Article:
3rd January 2019
Colombia is the third largest producer of coffee in the world, sitting just behind Brazil and Vietnam. However, if you are talking quality rather than quantity, most people here will tell you Colombia is number one.
And they have a point. Unlike Brazil and Vietnam who predominantly cultivate the robusta bean, a hardy variety generally used in the production of instant coffee, Colombia grows the Arabica bean, which, although harder to grow, is more aromatic and therefore used in ground coffee.
Interestingly, the bean was first brought to Colombia from Venezuela in 1837 by a Catholic priest called Francisco Romero.
Coffee production emerged along the coastal region, however, realising through trial and error this variety grew better at altitude, its cultivation shifted inland and by 1880 was well established in the lush hills around Pereira.
On arrival in Pereira, we drove through the beautiful, lush rolling hills to Hacienda Venezia, where we were given a tour of the farm. Being so close to the equator they don’t have one harvest time, but the plants produce beans pretty much all year around.
As it was Christmas Eve, the processing plant was quiet, and there were no pickers in the field, but it didn’t matter. With the excellent explanations of the estate's guide, Javier, we learnt a great deal about coffee production and sampled a cup of the farms finest brew.
On Christmas Day we visited the pretty old colonial towns of Salento and Filandia – both of which were in fine festive spirits – had a delicious lunch of trout and went for a hike in the Valle de Cocora, part of the Nevados National Park.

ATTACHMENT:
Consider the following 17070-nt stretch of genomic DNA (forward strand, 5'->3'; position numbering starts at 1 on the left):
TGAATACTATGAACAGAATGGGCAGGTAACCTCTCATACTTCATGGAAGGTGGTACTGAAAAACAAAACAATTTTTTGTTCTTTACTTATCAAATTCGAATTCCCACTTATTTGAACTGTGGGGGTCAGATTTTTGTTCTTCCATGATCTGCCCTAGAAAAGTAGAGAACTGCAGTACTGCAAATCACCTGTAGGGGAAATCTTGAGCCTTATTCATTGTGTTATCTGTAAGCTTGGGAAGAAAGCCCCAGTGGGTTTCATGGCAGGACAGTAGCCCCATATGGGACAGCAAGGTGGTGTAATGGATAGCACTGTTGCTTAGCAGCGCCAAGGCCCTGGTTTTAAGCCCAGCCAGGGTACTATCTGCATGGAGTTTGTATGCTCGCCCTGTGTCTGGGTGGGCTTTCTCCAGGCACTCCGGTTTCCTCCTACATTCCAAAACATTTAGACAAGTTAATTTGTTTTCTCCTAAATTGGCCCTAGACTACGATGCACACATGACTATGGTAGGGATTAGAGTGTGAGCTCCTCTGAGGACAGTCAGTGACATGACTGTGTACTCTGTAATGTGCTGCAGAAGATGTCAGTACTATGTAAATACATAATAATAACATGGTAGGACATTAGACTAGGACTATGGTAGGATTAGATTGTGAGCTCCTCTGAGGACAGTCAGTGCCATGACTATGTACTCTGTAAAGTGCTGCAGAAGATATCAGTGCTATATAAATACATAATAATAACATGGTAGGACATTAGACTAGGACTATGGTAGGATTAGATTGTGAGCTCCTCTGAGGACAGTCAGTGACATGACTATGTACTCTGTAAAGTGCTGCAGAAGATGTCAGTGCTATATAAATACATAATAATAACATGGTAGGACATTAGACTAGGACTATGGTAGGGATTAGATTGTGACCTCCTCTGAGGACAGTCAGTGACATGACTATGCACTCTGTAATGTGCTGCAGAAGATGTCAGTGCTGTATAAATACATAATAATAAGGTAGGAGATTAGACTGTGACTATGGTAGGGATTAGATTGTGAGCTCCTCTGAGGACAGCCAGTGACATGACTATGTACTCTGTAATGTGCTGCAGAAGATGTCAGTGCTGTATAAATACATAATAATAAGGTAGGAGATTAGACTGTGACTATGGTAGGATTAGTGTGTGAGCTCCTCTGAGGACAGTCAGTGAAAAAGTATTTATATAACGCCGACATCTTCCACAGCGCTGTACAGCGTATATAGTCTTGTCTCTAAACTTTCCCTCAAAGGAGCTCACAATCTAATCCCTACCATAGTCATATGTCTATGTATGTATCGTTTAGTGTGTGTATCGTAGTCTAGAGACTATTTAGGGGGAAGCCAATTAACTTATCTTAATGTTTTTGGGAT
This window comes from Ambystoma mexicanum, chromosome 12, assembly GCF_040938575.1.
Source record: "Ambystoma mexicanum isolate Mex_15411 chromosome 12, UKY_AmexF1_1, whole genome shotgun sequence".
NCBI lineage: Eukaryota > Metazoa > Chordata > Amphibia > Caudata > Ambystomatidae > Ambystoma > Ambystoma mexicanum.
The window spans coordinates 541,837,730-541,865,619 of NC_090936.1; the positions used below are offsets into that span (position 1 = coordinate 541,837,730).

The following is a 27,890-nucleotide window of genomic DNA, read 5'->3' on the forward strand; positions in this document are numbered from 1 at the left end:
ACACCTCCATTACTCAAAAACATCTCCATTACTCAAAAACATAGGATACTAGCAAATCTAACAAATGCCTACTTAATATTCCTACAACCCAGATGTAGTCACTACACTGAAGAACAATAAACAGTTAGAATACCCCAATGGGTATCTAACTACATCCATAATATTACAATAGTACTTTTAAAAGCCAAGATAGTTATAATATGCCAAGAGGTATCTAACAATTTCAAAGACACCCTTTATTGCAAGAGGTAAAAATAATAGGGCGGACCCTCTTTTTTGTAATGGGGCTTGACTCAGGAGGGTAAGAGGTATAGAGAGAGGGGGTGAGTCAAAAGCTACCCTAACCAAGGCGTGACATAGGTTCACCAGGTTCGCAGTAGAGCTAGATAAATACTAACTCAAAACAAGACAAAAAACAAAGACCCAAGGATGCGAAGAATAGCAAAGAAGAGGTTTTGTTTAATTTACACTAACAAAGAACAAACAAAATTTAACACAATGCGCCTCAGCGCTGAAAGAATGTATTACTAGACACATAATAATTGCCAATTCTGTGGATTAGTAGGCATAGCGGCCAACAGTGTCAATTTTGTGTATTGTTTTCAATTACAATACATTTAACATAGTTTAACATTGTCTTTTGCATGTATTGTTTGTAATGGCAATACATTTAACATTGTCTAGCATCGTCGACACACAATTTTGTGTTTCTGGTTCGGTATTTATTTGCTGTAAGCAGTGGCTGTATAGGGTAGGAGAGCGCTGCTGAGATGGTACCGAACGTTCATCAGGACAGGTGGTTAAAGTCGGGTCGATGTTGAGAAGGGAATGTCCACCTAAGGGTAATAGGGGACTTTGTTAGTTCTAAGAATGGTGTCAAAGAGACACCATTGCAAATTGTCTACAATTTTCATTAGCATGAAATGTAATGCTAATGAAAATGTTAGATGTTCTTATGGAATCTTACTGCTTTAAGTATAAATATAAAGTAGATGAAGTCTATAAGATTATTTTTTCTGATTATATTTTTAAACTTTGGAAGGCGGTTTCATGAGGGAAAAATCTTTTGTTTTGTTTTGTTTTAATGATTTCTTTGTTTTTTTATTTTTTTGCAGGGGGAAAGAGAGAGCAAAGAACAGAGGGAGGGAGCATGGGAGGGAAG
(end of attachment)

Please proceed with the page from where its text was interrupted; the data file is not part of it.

As well as being a stunning nature reserve, famed for condors, it is also home to the wax palm – or ceroxylo quindiuense, to use its Latin name (our guide, Diego was a botanist!) – which is the tallest palm tree in the world and can grow up to 60 metres in height.
But our best experience in the coffee region came on Boxing Day when we drove to the little village of Porto Alejandria, where we transferred to a bamboo raft and drifted indolently down the stunning Rio La Vieja.
The Old Lady River, as the name translates, apparently gained its title from a hapless old woman who, many years ago, stole money and jewels from her travelling companions only to drown in the river while making her getaway.
Today it’s a beautiful stretch of water, surrounded by thick vegetation of overhanging bamboo and majestic trees, and is home to many bird species.
On our four-hour sojourn, we saw yellow-headed caracaras, fork-tailed flycatchers, barefaced ibis, greater anis, sandpipers and more cormorants than you could shake a stick at.
Colourful butterflies and dragonflies flitted above the water beside us. At times we jumped in and let the current drag us along by the raft. We stopped for lunch on a sandbank. But above all we just sat on the raft and let the world drift by, enjoying a delicious solitude one rarely experiences these days.
Today we leave the coffee region behind and head north to Santa Marta and the Tayrone National Park on the Caribbean coast.